ROGERS — Michael Watts runs a factory where cranes move heavy molds and machinery, hoisting them overhead. Nearby presses hold molten plastics under intense heat and pressure. The most dangerous piece of machinery there, he says, is a common forklift.
“I’m the boss, and I wouldn’t let myself drive one of those if I was impaired in any way,” said Watts, chief executive of FM Corp. in Rogers. Someone’s likely to get hurt and thousands of dollars in damage can occur if the driver makes any mistake, he said.
Arkansas’ Medical Marijuana Commission decided earlier this year to authorize 32 dispensaries and five cultivation facilities. Some marijuana sales could occur before January, as production gets under way, according to an estimate from the state Department of Finance and Administration.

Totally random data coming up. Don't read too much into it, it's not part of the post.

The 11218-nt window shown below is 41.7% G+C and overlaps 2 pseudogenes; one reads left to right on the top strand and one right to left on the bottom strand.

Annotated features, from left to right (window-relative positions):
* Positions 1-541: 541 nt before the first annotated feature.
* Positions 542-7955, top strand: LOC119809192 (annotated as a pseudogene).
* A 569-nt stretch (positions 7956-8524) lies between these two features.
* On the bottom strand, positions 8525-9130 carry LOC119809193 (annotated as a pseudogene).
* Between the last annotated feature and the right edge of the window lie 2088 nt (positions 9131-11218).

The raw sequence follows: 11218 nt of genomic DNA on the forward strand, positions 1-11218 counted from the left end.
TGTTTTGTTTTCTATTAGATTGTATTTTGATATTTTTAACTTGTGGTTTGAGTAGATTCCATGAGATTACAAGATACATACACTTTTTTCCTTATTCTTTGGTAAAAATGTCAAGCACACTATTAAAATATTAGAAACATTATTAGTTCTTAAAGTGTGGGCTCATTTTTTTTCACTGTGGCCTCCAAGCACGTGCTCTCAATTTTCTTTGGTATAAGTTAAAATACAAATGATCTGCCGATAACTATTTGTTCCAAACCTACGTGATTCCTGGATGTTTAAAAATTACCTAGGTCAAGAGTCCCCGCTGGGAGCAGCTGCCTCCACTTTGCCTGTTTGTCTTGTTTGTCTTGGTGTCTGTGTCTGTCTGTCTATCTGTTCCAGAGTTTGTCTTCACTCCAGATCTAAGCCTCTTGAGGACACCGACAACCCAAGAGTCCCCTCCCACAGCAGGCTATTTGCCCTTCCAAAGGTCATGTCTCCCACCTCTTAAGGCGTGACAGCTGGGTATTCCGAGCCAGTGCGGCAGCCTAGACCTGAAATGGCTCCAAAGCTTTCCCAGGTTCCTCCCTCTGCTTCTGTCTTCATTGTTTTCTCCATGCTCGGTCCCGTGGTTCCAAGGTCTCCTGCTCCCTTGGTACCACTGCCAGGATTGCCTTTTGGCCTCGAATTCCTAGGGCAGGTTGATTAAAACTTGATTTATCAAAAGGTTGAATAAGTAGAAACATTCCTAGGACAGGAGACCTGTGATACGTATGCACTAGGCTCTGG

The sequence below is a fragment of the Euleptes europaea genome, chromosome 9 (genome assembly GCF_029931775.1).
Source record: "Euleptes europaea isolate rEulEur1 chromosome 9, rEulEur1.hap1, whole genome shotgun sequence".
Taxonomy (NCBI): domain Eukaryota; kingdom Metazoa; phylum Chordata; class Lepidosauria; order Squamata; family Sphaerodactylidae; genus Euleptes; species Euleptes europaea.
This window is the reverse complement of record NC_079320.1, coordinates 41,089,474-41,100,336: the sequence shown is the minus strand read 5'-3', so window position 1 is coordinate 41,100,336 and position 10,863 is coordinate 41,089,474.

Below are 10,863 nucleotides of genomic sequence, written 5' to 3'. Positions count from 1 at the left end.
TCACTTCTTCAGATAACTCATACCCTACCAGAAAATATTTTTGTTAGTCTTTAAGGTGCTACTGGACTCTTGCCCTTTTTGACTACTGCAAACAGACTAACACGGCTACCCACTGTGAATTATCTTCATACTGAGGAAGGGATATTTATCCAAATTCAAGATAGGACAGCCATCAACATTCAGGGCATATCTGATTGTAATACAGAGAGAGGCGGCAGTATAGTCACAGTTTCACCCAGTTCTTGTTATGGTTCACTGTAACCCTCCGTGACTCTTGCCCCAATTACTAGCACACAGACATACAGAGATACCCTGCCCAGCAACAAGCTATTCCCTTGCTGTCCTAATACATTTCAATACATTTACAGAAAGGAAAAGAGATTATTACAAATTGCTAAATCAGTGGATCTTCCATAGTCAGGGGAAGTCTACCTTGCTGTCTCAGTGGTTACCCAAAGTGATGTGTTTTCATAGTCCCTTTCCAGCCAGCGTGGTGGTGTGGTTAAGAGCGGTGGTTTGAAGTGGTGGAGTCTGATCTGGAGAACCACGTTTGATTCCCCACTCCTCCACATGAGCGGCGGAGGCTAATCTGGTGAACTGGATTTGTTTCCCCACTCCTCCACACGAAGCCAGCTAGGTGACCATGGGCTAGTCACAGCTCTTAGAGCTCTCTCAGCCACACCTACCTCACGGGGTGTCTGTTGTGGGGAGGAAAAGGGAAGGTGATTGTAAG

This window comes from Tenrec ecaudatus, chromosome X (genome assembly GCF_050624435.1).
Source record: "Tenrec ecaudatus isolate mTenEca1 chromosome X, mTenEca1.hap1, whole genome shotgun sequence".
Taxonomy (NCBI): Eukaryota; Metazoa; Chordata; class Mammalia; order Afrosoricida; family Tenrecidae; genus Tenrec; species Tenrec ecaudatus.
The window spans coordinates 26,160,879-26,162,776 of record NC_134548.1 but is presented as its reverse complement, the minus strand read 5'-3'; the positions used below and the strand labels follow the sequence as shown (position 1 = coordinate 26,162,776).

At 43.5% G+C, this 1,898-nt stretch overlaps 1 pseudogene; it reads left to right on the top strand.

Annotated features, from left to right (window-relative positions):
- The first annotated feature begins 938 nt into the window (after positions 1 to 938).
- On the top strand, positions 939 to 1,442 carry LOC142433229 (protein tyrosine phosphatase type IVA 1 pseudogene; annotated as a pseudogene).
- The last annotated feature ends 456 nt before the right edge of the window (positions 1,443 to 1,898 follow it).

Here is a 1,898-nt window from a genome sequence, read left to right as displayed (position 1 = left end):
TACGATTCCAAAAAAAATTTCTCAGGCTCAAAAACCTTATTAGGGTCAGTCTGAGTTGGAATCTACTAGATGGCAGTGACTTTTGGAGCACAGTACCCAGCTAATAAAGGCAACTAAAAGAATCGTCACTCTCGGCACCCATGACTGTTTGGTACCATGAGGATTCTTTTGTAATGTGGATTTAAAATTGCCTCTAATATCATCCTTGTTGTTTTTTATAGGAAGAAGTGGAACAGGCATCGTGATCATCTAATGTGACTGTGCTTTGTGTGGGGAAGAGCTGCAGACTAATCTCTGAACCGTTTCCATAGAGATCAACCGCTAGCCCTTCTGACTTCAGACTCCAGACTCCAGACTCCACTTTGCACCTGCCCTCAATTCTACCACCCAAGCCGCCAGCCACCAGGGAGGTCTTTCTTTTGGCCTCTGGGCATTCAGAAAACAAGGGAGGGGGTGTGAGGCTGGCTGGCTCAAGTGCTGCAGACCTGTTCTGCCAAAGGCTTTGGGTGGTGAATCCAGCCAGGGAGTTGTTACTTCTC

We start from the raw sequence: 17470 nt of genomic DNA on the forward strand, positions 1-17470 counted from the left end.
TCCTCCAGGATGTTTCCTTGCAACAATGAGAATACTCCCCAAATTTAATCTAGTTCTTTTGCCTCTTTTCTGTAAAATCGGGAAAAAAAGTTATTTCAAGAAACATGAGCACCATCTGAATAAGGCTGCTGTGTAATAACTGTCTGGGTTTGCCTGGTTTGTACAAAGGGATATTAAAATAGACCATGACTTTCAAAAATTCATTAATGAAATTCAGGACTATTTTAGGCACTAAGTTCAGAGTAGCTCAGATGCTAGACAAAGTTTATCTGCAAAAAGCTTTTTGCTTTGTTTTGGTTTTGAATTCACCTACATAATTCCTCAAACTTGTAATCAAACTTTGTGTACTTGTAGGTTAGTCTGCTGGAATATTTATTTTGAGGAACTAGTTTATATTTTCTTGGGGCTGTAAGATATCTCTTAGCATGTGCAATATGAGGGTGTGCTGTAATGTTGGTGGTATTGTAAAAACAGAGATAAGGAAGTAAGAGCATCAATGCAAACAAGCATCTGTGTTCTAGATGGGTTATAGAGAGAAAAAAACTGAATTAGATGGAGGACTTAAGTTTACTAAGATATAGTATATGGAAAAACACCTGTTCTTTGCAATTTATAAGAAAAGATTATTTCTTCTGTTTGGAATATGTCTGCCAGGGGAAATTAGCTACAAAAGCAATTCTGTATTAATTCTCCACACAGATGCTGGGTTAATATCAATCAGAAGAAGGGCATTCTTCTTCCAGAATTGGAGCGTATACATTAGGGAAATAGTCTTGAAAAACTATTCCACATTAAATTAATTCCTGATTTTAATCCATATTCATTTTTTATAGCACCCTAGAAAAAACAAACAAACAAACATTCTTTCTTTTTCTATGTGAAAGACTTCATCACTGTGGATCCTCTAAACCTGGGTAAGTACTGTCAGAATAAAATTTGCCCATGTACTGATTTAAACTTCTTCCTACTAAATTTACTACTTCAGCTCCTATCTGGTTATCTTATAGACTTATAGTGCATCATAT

Such common dangers are why legalized medical marijuana won’t affect his business and many others across the state, Watts said. His company has a drug-free workplace policy and intends to keep it. The presence of THC — the active ingredient in marijuana — in any amount in a urine test is grounds for firing under that policy.
The company is reviewing all its written personnel policies and job definitions to make sure they are consistent with the new law, but the goal will remain the same, he